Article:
NGC 6992 - The Network Nebula in Cygnus


Copyright 2010 Hap Griffin

The Network Nebula is the eastern portion of the much larger complex known as the Veil Nebula complex.  It is caused by an expanding shockwave from a supernova that exploded in the area some 10,000 years ago.  The Nebula is not part of the remains of the original supernova star, but the result of the expanding shockwave interacting with pre-existing gases in the area heating them to millions of degrees and causing them to glow with their characteristic colors.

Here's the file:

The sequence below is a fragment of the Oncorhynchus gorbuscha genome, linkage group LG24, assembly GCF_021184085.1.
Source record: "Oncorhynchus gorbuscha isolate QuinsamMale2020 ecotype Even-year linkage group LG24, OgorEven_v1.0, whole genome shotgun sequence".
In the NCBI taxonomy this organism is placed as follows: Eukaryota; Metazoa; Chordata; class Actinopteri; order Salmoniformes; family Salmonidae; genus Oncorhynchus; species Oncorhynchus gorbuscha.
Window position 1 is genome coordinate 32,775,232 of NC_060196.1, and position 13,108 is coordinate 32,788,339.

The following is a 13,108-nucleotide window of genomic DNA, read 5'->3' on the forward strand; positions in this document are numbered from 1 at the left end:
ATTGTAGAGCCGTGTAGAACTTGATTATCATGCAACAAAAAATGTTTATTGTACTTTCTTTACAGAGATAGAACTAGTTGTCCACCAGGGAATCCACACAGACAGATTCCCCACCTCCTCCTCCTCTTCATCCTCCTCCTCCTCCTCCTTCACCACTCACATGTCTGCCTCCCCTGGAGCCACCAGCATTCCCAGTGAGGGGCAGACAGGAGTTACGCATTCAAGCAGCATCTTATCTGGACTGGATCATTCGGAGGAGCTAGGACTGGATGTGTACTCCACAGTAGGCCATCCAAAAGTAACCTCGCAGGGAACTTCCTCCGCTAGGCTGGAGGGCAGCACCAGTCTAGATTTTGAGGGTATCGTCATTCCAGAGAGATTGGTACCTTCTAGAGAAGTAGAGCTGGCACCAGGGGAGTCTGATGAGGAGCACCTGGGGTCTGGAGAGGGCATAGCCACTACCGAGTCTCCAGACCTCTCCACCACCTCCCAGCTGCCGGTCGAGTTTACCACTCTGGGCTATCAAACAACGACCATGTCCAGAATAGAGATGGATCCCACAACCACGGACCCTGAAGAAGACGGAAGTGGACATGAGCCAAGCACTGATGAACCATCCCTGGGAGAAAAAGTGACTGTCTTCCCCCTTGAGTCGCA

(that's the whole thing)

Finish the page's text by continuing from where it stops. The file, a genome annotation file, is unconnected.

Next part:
NGC6992 lies at a distance of 1500 light years.


Date/Location:    July 7, 2010     Griffin/Hunter Observatory    Bethune, SC
Camera: QSI 583wsg
Filters: Astrodon E Series Generation 2 LRGB
CCD Temperature: -10 C
Instrument:    Takahashi FSQ-106N  
Focal Ratio:   f/5
Mount: AP-1200
Guiding:    Auto via the QSI camera's built in Off-Axis Guider mirror and an SBIG ST-402 Guider
Conditions:    Warm and muggy
Weather:    85 - 75 F, still
Exposure: 290 minutes total (12 x 10 min Luminance, 5 x 10 min each in RGB)
Capture: CCDAutopilot 4 w/ Maxim DL Camera Control, focused automatically w/ FocusMax   
Processing:    Frame calibrations, alignment and stacking with ImagesPlus v3.80.  Finishing in Photoshop CS4.